Nakimera, an eighth grader from Luweero, Uganda, excitedly points to the screen and exclaims, “The java script snippet I painstakingly typed into my html website works!”
She is in one of the classes at Kasiiso Secondary School that has been chosen to participate in the coding pilot programme offered by CodeJIKA to 50 secondary schools across the country.
Training university students to be “Code Coaches” has impacted tens of thousands of learners and hundreds of teachers in Uganda alone. The same scenario plays out on a daily basis from Ghana to Kenya and all the way down to CodeJIKA’s home country of South Africa, as youth become irreversibly hooked on the power of code to build and create.
Tangible Africa’s mobile coding had a breakout year in South Africa, with large-scale teacher training in partnership with Teacher’s Unions and civil society organisations across the provinces. And what better way to celebrate these achievements than with an Hour of Code during Computer Science Education Week, December 5-11.
The premise of the week-long celebration and the famous “Hour of Code” campaign that popularised it is that “every student should have the opportunity to study Computer Science”.
How to Participate in Computer Science Week
Whether you are new to coding or want to learn more about computer science, we encourage high school students and teachers to do an hour of coding by participating in one or all of the CSEdWeek activities.
• Beginners: Start by trying out the 5-Minute Website on your phone on CodeJIKA.org
• Intermediate: Try Project 1-3
• Advanced: If you are looking for a challenge, try Project 4, it creates an incredible java script game.
Certificates are automatically generated on the platform for those who complete the activities mentioned above.
HourofCode.com offers a fantastic selection of online free activities for classes and children. To learn more about what is going on in your area, go to https://codejika.org/csed-week/.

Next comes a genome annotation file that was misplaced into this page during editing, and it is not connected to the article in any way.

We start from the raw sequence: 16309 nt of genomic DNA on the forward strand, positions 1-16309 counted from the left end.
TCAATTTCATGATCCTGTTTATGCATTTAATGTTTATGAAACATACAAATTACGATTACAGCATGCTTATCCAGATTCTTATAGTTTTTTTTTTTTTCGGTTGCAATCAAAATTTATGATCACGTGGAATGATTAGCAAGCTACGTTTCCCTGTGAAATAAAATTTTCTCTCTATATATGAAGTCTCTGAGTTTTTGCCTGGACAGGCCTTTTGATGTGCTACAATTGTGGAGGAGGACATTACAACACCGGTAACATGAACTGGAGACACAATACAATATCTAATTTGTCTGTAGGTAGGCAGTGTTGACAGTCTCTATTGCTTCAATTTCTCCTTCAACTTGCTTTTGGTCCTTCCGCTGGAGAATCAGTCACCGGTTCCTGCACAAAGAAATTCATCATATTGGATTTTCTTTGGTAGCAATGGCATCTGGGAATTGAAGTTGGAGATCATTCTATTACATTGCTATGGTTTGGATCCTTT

Coding Trends in African Schools
While Africa has lagged for many years, the progress in 2022 demonstrates an enormous appetite and faster uptake than expected. Many secondary school core curriculums across the continent now include HTML as a prerequisite for learning functional programming languages such as java script or Python.
African-born coding solutions such as CodeJIKA’s “Offline Web Development for Teens” and Tangible Africa’s free “Offline mobile game TANKS” are gaining traction in South Africa and a dozen other African countries. Tangible Africa recently finished second to the African Union, and CodeJIKA was a finalist for ITTPSA’s Social Impact Award.
The reach of these free, mobile-friendly, and offline solutions is expanding at an exponential rate, while Africa Code Week, which began in 2015, continues to provide the exposure required for governments to take action and accelerate curricular inclusion for these topics.
“While policy and curricular interventions have accelerated, implementation will be a marathon requiring the attention of teacher associations, educational authorities, and government budgets. What inspires me is the outpouring of community support and the drive of learners to form clubs and continue their own coding journeys even after courses have ended.
“2022 appears to be the African coding milestone.”
From now on, coding education will be truly mainstreamed in 10%-20% of schools across the continent. And it will only get bigger from there.
“We’ve definitely reached a tipping point in terms of public interest and government will to move this forward,” says Jonathan Novotny, long-time computer science education enthusiast and co-founder of the CodeJIKA initiative.
Only time will tell what the future holds, but perhaps the continent’s tech-savvy youth will be game changers, creating solutions to empower their communities. Viva la Africa!